Mechanical Presses

In most mechanical P/M compacting presses, electric motor-driven flywheels supply the main source of energy used for compacting and ejecting the part. The flywheel normally is mounted on a high-speed shaft and rotates continuously. A clutch and a brake mounted on the flywheel shaft initiate and stop the press stroke. To initiate a press stroke, the brake is disengaged and the clutch is engaged, causing the energy stored in the rotating flywheel to transmit torque through the press gearing to the final drive or press ram.

Clutch and brake systems should be of the partial revolution type that can be engaged and disengaged at any point in the pressing cycle. The clutch usually is pneumatically engaged with a spring release, and the brake is pneumatically released with a spring set, thereby providing full stopping ability in the event of loss of air pressure. An adjustable speed device normally is supplied with electric drive motor, providing production rate adjustment as indicated by pressing and ejection conditions.

On presses that have main motor capacities up to —19 kW (25 hp), the adjustable speed drive is usually of the variable-pitch pulley or traction-drive type. Above 19 kW (25 hp), direct-current or eddy-current control devices are preferred. The motor and drive must be totally enclosed to prevent contamination by metal powder dust.

Gearing systems usually are either single-reduction (Fig. 1) or double-reduction (Fig. 2) arrangements. Single-reduction gearing frequently is used in lower tonnage presses ( S445 kN, or 50 tons) that have stroking rates of —50 strokes/min. Higher tonnage presses use double-reduction gearing and commonly have maximum stroking rates of 30 strokes/min.

Fig. 1 Single-reduction gearing systems for P/M compacting press
Fig. 2 Double-reduction gearing systems for P/M compacting press

The low-speed shaft of the press, normally called the main shaft, is linked to the press ram, causing motion of the tooling for the compacting and ejection cycles. Ram driving mechanisms can be either cam- or eccentric-driven arrangements.

Cam-driven presses generally are limited to pressing capacities S 890 kN (100 tons). The main shaft of the press has two cams--one cam operates the upper ram, and the other cam operates the lower ram for compacting the part. The cam that operates the lower ram also controls the powder feed into the die and ejects the part from the die after compacting. Cams normally operate linkages that convert the main shaft rotary motion into the linear motion of the tooling.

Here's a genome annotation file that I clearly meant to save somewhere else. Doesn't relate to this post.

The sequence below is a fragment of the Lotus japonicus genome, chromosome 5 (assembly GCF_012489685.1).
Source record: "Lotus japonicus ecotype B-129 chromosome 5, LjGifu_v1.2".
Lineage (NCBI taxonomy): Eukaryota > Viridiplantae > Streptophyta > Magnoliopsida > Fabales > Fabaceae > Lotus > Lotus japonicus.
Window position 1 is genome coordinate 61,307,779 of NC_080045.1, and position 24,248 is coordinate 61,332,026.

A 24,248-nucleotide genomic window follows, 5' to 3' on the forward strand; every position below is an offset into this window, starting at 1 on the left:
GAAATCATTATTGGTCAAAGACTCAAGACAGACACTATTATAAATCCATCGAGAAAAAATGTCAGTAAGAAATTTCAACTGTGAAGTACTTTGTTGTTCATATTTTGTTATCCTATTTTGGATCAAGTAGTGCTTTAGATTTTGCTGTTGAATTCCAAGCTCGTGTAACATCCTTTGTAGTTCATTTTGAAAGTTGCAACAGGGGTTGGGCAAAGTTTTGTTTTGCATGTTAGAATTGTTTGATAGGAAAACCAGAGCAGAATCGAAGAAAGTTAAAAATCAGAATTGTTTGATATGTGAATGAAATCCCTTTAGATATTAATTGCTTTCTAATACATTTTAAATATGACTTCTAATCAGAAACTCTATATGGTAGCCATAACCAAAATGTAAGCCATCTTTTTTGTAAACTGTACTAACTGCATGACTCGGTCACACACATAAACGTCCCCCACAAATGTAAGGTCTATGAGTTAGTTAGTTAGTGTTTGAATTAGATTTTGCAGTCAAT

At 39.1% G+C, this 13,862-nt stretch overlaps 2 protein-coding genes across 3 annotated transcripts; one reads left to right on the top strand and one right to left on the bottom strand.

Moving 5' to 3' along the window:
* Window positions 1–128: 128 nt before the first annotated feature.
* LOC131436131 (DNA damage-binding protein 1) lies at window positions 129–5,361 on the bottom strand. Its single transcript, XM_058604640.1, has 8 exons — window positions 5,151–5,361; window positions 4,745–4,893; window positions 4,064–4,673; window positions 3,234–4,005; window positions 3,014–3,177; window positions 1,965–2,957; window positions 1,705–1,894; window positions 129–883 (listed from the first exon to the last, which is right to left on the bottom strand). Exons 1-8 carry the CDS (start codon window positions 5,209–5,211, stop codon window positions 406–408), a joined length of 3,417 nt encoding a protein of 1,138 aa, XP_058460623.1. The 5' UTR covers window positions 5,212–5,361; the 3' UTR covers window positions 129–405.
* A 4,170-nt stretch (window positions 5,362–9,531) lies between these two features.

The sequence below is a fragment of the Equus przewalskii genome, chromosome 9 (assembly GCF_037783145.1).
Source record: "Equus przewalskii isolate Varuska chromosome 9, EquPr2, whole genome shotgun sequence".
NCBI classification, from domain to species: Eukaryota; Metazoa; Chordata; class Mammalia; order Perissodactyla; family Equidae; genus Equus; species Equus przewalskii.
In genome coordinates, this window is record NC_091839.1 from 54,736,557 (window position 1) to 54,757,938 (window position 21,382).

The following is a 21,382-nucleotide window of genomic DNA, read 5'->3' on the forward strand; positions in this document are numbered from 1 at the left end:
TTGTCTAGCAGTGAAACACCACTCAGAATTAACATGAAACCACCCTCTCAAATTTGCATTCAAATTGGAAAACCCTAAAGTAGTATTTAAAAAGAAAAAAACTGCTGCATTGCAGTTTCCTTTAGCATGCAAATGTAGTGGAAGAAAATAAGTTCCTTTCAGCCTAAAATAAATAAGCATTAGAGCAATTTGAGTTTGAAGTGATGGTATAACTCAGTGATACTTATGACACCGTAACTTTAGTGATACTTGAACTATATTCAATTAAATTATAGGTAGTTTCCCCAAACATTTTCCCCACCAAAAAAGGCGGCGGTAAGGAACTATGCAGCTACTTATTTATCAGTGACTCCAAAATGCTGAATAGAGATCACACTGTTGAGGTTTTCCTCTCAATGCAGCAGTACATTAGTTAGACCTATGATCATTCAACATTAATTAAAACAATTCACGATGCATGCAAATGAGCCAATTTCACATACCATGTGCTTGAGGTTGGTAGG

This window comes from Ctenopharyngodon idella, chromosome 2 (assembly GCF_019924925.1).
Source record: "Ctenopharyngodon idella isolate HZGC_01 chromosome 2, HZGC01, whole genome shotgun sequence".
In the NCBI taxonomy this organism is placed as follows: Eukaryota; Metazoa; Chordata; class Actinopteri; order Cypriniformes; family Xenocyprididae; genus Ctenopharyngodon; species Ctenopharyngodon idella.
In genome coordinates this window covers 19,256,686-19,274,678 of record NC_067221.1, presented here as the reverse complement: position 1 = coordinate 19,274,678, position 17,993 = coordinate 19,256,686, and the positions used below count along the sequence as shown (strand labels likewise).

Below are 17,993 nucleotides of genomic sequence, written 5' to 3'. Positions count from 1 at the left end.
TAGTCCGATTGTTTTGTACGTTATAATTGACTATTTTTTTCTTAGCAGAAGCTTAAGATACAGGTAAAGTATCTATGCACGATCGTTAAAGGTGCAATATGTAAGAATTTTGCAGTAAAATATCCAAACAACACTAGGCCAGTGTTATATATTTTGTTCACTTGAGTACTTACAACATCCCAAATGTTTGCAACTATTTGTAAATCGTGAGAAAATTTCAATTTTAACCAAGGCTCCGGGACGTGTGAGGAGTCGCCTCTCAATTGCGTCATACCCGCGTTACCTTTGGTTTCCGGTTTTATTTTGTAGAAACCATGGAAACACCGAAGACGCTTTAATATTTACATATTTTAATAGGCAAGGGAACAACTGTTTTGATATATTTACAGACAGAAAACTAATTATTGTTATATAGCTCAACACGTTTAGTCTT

Figure 3 shows a schematic of a cam-driven press. The cams in this type of press can be adjusted or arranged with removable sections, thus allowing cam motion to be varied to produce special motions to compact the part. Pressure can be applied either simultaneously or sequentially to the top and bottom of the compact. Anvil and rotary presses are types of cam-driven machines. These presses are described in more detail later in this article.

Main ram

Lever arm

'Jpper bearing

Cam ins

Lever arm

Cam ins

'Jpper bearing

Adjusting nuts

Lower bearing

Adjusting nuts

Cam body

Press frame

Fig. 3 Schematic of cam-driven compacting press

Eccentric-Driven Presses. Presses that have a final drive mechanism consisting of an eccentric or crank on the main shaft are the most widely used type of mechanical press. A connecting rod is used to convert the rotary motion of the main shaft into the reciprocating motion of the press ram. Generally, an adjustment mechanism is built into the connecting rod or press ram assembly, thus permitting the height position of the press ram to be changed with respect to the main shaft or press frame, thereby controlling the final pressing position of the ram. This adjustment mechanism can be used to control the length of the compacted part. Standard eccentric-driven presses have pressing capacities ranging from 6.7 to 7830 kN (0.75 to 880 tons).

Powder Metallurgy Presses and Tooling

Revised by John Porter, Cincinnati Incorporated

0 0

Post a comment